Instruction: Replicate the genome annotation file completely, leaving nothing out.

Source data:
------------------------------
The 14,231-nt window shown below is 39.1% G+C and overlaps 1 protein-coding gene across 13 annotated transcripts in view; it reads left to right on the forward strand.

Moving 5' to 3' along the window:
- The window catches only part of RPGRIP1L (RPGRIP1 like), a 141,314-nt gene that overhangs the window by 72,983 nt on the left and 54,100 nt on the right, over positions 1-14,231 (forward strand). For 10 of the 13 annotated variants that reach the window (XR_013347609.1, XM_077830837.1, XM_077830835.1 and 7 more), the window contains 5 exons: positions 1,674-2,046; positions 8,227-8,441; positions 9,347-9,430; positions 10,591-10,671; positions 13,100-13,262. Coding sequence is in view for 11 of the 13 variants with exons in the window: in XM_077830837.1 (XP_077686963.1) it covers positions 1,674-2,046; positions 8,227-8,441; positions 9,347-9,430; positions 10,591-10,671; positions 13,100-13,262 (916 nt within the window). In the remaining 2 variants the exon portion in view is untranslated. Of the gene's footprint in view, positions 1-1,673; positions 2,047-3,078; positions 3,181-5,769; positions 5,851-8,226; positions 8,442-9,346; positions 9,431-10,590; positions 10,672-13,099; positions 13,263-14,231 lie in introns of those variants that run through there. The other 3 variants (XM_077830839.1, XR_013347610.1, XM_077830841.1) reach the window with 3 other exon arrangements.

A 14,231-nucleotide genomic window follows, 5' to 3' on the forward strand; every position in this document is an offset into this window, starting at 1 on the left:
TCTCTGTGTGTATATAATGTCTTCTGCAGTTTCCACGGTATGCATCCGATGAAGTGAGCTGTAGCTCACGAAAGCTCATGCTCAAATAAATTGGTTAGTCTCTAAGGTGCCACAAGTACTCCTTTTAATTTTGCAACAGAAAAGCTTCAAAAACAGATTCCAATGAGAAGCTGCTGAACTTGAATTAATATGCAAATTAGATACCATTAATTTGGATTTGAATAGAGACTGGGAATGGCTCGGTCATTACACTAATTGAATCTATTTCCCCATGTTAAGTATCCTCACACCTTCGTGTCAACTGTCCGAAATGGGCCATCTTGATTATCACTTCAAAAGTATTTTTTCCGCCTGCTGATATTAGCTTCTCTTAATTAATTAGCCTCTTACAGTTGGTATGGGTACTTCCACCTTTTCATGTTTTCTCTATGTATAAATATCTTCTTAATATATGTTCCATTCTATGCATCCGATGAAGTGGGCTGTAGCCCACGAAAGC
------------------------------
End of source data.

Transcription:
The 14,231-nt window shown below is 39.1% G+C and overlaps 1 protein-coding gene across 13 annotated transcripts in view; it reads left to right on the forward strand.

Moving 5' to 3' along the window:
- The window catches only part of RPGRIP1L (RPGRIP1 like), a 141,314-nt gene that overhangs the window by 72,983 nt on the left and 54,100 nt on the right, over positions 1-14,231 (forward strand). For 10 of the 13 annotated variants that reach the window (XR_013347609.1, XM_077830837.1, XM_077830835.1 and 7 more), the window contains 5 exons: positions 1,674-2,046; positions 8,227-8,441; positions 9,347-9,430; positions 10,591-10,671; positions 13,100-13,262. Coding sequence is in view for 11 of the 13 variants with exons in the window: in XM_077830837.1 (XP_077686963.1) it covers positions 1,674-2,046; positions 8,227-8,441; positions 9,347-9,430; positions 10,591-10,671; positions 13,100-13,262 (916 nt within the window). In the remaining 2 variants the exon portion in view is untranslated. Of the gene's footprint in view, positions 1-1,673; positions 2,047-3,078; positions 3,181-5,769; positions 5,851-8,226; positions 8,442-9,346; positions 9,431-10,590; positions 10,672-13,099; positions 13,263-14,231 lie in introns of those variants that run through there. The other 3 variants (XM_077830839.1, XR_013347610.1, XM_077830841.1) reach the window with 3 other exon arrangements.

A 14,231-nucleotide genomic window follows, 5' to 3' on the forward strand; every position in this document is an offset into this window, starting at 1 on the left:
TCTCTGTGTGTATATAATGTCTTCTGCAGTTTCCACGGTATGCATCCGATGAAGTGAGCTGTAGCTCACGAAAGCTCATGCTCAAATAAATTGGTTAGTCTCTAAGGTGCCACAAGTACTCCTTTTAATTTTGCAACAGAAAAGCTTCAAAAACAGATTCCAATGAGAAGCTGCTGAACTTGAATTAATATGCAAATTAGATACCATTAATTTGGATTTGAATAGAGACTGGGAATGGCTCGGTCATTACACTAATTGAATCTATTTCCCCATGTTAAGTATCCTCACACCTTCGTGTCAACTGTCCGAAATGGGCCATCTTGATTATCACTTCAAAAGTATTTTTTCCGCCTGCTGATATTAGCTTCTCTTAATTAATTAGCCTCTTACAGTTGGTATGGGTACTTCCACCTTTTCATGTTTTCTCTATGTATAAATATCTTCTTAATATATGTTCCATTCTATGCATCCGATGAAGTGGGCTGTAGCCCACGAAAGC